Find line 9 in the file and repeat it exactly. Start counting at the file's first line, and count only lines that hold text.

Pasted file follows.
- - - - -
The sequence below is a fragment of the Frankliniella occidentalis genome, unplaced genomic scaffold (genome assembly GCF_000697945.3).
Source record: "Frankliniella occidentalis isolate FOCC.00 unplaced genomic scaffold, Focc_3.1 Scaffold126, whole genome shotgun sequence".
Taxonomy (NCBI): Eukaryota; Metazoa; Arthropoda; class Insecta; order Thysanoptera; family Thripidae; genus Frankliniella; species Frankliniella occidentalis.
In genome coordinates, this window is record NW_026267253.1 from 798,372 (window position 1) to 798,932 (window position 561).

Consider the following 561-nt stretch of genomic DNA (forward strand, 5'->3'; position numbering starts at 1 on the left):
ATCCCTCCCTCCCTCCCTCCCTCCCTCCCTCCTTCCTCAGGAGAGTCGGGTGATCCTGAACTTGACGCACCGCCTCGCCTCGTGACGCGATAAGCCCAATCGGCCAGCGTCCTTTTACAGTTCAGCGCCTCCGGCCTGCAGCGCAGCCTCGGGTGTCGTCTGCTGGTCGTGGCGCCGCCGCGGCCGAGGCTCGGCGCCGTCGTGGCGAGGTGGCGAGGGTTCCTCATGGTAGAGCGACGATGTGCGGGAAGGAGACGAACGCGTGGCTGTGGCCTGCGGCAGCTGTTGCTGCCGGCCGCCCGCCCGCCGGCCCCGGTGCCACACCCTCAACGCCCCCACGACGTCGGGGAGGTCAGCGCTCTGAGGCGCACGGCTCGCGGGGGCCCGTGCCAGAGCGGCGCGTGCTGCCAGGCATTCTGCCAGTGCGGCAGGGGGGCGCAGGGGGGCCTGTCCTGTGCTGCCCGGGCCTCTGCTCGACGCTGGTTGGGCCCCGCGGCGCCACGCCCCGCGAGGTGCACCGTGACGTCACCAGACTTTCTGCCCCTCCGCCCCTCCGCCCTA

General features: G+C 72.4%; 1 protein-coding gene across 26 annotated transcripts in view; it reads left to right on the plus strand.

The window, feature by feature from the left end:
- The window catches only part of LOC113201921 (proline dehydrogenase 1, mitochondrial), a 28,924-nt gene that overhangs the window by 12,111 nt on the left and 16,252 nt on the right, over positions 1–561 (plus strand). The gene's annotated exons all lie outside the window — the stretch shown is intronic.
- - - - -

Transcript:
- The window catches only part of LOC113201921 (proline dehydrogenase 1, mitochondrial), a 28,924-nt gene that overhangs the window by 12,111 nt on the left and 16,252 nt on the right, over positions 1–561 (plus strand). The gene's annotated exons all lie outside the window — the stretch shown is intronic.